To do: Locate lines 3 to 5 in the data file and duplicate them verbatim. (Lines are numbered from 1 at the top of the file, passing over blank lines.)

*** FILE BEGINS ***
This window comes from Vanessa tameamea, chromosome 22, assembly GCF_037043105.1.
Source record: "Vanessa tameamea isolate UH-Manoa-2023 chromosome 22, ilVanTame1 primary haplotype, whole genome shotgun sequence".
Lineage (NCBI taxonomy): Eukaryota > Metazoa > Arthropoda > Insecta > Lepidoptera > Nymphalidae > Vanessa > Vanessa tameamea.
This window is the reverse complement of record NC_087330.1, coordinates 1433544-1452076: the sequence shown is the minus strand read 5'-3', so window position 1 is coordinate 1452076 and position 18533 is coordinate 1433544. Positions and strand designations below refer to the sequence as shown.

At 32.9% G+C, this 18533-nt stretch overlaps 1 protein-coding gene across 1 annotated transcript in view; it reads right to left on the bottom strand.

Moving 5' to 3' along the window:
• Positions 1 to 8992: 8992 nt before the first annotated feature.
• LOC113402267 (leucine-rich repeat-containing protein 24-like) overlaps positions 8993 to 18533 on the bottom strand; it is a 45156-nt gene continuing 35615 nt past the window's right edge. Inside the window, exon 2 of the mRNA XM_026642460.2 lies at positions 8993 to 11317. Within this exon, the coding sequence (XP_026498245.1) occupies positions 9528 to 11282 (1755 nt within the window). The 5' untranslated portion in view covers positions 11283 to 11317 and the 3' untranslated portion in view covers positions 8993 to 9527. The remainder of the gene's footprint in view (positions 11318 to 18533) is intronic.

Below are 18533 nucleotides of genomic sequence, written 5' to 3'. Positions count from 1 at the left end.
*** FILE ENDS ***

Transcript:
Lineage (NCBI taxonomy): Eukaryota > Metazoa > Arthropoda > Insecta > Lepidoptera > Nymphalidae > Vanessa > Vanessa tameamea.
This window is the reverse complement of record NC_087330.1, coordinates 1433544-1452076: the sequence shown is the minus strand read 5'-3', so window position 1 is coordinate 1452076 and position 18533 is coordinate 1433544. Positions and strand designations below refer to the sequence as shown.

At 32.9% G+C, this 18533-nt stretch overlaps 1 protein-coding gene across 1 annotated transcript in view; it reads right to left on the bottom strand.